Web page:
Emma Brant-Edwards was there that day. The 13-year-old grade nine student at Eastside Secondary in Belleville and Ratinenhayén:thos member, Emma had attended every meeting. “I’ve gardened all my life,” she said. “I just like learning about how my seeds grow. Some seeds are specific to the Mohawk culture and if no one plants them and saves the seeds there’s not going to be any for the people in the future.”
Ratinenhayén:thos has had a busy couple of years and Kahéhtoktha anticipates many positive spin-offs to their work. More people will have access to seeds to grow their own food, and plants not harvested for seeds can be used in the community’s diabetes or school food program. Perhaps the greatest impact will be cultural. As research traces the origins of seeds now called Jacob’s Cattle bean, or Dutch Brown bean, for example, they will be given back their original names and knowledge of the Mohawk language will grow. “We can’t separate the seeds from who we are. If there is any way we could plug the language into something it’s through agriculture because the words already exist. If we were teaching a computer class, we would have to invent words. For this we don’t have to invent words, they already exist, and are part of the core of the language.”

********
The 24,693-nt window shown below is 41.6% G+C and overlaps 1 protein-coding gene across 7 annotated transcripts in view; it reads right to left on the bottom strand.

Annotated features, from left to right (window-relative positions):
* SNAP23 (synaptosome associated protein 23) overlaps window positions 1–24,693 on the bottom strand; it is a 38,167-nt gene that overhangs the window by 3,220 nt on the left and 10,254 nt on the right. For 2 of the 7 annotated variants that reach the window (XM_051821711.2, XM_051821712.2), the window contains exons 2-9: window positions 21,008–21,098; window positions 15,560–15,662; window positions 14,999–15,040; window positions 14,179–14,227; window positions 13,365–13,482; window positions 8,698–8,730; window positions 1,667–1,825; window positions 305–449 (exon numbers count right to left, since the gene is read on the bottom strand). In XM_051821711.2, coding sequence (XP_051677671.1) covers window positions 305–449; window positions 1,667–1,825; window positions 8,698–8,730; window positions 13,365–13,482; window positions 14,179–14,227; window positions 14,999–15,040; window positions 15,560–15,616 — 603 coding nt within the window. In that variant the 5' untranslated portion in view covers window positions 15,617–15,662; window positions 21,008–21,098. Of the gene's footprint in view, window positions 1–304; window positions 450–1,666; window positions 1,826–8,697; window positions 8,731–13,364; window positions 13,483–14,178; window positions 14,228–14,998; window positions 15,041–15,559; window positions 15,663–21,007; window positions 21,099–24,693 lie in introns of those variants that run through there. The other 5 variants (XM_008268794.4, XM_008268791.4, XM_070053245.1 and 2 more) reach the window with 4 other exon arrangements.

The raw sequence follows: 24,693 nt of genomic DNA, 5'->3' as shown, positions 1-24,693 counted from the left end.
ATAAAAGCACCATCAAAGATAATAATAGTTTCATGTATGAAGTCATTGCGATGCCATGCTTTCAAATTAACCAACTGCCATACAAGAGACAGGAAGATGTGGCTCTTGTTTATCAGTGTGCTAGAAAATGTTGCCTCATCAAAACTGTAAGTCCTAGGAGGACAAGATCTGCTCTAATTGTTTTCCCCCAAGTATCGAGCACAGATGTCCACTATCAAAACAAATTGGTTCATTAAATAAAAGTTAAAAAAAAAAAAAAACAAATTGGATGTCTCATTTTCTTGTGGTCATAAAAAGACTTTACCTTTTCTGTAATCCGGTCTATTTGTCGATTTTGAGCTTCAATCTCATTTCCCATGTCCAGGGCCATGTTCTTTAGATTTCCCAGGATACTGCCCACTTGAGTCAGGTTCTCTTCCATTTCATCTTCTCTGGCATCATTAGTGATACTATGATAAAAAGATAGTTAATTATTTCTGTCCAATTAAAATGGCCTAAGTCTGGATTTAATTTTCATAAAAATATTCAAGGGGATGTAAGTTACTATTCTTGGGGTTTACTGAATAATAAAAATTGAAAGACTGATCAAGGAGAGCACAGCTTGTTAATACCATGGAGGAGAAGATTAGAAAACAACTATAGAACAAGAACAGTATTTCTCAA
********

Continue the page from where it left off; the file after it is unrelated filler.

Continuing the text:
It has been a year now since the Easter Monday ceremony. It is easy to drive by the field on York Road without noticing anything different except for the modest sign marking the Ratinenhayén:thos site, but there is a lot going on. Once the ground thaws this sign will be replaced by a bigger one, thanks to a donation from Drystone Canada, one of many private donations to the project so far.
Beneath the thawing soil the second crop of garlic planted last fall will soon sprout and more beds await planting. The Kenhte:ke Seed Sanctuary and Learning Centre website has already posted messages looking for volunteers for spring planting. Soon the Passing of the Seeds Wampum belt will be brought out to renew the commitment from volunteers like Emma to nurture the plants, save the seeds, and pass on the knowledge. With little fanfare an act of reconciliation has taken place here and the seeds have found their way home.